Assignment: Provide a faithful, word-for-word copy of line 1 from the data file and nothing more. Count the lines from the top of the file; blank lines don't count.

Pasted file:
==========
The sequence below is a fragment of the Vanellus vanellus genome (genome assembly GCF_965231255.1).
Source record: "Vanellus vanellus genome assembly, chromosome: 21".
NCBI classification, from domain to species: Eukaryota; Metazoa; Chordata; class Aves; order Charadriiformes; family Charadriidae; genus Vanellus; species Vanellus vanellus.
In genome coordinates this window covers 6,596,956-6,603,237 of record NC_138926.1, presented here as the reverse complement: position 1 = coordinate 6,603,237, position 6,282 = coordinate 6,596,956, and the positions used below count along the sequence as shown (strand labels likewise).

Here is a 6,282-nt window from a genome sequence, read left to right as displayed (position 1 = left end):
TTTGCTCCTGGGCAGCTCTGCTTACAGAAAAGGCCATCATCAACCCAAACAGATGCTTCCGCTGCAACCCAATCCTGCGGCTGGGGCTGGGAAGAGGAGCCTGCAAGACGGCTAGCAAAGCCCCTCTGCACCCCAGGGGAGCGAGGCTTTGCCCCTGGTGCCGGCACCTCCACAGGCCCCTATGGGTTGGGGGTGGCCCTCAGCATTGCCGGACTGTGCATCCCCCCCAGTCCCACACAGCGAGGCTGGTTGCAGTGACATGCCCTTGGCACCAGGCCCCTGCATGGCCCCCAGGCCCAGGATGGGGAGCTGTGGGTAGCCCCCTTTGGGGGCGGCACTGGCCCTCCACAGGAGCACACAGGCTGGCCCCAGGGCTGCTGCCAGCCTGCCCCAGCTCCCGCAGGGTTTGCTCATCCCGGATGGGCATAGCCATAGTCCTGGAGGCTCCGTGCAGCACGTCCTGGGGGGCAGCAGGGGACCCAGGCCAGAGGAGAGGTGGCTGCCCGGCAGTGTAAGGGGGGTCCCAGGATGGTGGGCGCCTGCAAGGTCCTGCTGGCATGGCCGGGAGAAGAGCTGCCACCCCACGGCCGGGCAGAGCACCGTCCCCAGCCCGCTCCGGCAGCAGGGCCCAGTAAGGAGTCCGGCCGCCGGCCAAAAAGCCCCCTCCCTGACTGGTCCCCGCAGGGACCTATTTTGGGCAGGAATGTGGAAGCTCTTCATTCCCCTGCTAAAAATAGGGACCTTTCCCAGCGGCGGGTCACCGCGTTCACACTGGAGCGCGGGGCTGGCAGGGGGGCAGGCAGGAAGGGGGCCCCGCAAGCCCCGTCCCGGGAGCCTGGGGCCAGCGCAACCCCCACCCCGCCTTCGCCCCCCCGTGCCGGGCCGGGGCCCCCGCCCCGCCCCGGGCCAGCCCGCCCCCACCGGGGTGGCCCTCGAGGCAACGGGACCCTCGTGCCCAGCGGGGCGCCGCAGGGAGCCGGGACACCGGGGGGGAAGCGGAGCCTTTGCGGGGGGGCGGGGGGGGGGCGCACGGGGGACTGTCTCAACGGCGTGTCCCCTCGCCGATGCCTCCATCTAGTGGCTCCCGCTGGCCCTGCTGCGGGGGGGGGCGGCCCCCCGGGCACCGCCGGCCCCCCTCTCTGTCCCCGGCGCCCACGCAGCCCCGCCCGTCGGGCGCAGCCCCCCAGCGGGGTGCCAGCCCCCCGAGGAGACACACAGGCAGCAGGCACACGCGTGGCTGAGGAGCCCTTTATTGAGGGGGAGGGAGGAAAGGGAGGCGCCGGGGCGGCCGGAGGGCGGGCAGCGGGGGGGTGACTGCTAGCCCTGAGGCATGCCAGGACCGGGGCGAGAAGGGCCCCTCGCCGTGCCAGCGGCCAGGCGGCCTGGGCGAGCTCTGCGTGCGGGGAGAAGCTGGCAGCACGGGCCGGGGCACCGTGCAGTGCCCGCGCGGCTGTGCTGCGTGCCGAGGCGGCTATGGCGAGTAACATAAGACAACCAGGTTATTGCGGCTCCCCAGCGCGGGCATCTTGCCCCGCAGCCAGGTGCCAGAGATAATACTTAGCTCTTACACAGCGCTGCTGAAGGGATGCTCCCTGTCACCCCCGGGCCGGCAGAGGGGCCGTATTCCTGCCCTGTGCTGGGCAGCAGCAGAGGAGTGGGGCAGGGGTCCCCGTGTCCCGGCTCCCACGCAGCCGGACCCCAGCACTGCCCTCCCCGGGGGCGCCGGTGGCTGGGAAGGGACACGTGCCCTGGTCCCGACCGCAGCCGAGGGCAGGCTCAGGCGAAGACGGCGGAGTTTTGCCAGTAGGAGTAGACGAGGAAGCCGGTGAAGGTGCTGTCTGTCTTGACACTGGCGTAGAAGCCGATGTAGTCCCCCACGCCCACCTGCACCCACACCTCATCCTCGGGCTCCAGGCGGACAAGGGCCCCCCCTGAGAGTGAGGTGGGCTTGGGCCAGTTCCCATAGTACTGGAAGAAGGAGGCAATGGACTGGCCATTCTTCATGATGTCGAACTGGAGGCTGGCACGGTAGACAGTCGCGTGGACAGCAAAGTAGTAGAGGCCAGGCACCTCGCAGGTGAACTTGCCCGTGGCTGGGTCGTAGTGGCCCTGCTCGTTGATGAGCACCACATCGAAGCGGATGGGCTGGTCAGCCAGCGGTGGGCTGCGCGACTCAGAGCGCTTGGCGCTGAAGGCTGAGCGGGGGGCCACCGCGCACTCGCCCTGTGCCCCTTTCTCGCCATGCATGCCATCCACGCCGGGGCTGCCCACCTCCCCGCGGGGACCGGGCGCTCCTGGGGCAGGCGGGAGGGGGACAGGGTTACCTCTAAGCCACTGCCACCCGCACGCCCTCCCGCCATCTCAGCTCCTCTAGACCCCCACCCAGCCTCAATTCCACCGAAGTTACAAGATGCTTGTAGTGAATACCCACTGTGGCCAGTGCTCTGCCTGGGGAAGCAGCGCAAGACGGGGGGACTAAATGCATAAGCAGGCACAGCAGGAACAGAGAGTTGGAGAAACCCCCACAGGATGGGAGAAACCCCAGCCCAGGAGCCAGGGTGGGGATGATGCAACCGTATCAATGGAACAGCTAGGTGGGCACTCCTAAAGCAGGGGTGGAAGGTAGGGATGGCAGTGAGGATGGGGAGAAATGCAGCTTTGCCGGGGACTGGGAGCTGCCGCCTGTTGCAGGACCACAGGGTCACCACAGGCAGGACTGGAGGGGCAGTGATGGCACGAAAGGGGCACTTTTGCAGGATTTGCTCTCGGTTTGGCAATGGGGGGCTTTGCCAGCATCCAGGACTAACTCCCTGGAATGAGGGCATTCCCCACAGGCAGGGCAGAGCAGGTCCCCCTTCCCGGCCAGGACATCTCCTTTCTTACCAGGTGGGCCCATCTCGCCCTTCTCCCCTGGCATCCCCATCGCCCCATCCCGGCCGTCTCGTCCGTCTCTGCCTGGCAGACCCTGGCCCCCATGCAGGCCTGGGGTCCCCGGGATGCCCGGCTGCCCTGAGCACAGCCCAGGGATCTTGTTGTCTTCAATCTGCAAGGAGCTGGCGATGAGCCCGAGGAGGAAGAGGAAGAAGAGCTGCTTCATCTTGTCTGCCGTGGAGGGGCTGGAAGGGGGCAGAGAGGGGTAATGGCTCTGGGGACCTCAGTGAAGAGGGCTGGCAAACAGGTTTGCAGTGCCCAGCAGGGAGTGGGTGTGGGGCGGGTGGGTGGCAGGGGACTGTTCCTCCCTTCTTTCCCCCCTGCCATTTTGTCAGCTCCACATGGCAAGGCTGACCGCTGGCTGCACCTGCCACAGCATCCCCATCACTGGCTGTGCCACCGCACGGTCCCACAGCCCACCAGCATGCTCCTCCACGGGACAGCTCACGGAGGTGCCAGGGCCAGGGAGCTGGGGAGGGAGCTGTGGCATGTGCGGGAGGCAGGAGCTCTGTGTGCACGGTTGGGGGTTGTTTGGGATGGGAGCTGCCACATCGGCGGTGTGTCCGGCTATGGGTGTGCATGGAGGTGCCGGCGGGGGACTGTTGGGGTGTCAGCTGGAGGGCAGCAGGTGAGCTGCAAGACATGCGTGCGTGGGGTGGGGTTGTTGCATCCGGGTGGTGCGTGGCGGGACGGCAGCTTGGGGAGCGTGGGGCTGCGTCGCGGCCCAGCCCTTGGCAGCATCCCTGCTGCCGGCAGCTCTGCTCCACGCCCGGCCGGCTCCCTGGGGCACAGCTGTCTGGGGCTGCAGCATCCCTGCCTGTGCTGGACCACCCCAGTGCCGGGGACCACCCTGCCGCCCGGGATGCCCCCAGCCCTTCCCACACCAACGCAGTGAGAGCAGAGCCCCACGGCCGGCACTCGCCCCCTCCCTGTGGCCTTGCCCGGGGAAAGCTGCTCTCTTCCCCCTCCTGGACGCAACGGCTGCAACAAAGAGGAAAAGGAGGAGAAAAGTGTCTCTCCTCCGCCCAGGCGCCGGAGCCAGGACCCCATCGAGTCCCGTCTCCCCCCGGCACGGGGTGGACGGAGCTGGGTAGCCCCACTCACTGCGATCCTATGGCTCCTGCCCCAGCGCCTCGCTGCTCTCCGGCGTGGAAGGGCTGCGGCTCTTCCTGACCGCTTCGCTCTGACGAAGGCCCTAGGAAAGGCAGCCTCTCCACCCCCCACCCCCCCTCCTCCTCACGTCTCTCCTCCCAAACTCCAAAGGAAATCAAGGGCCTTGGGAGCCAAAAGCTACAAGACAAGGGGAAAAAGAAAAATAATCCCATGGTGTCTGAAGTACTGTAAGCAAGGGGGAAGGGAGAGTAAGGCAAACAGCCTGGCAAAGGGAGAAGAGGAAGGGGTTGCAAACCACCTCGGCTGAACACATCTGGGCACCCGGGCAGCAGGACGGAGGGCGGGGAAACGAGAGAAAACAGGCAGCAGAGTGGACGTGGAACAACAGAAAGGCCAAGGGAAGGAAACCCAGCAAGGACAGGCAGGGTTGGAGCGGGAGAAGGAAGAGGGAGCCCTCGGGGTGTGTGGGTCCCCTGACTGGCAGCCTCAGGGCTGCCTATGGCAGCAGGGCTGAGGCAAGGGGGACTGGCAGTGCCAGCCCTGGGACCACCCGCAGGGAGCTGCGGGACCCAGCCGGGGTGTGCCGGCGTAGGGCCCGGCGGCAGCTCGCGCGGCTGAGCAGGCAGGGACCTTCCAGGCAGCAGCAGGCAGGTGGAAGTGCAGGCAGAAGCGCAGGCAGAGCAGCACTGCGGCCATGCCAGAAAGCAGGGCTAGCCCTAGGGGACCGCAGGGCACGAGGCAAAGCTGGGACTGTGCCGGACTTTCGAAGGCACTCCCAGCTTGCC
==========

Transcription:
The sequence below is a fragment of the Vanellus vanellus genome (genome assembly GCF_965231255.1).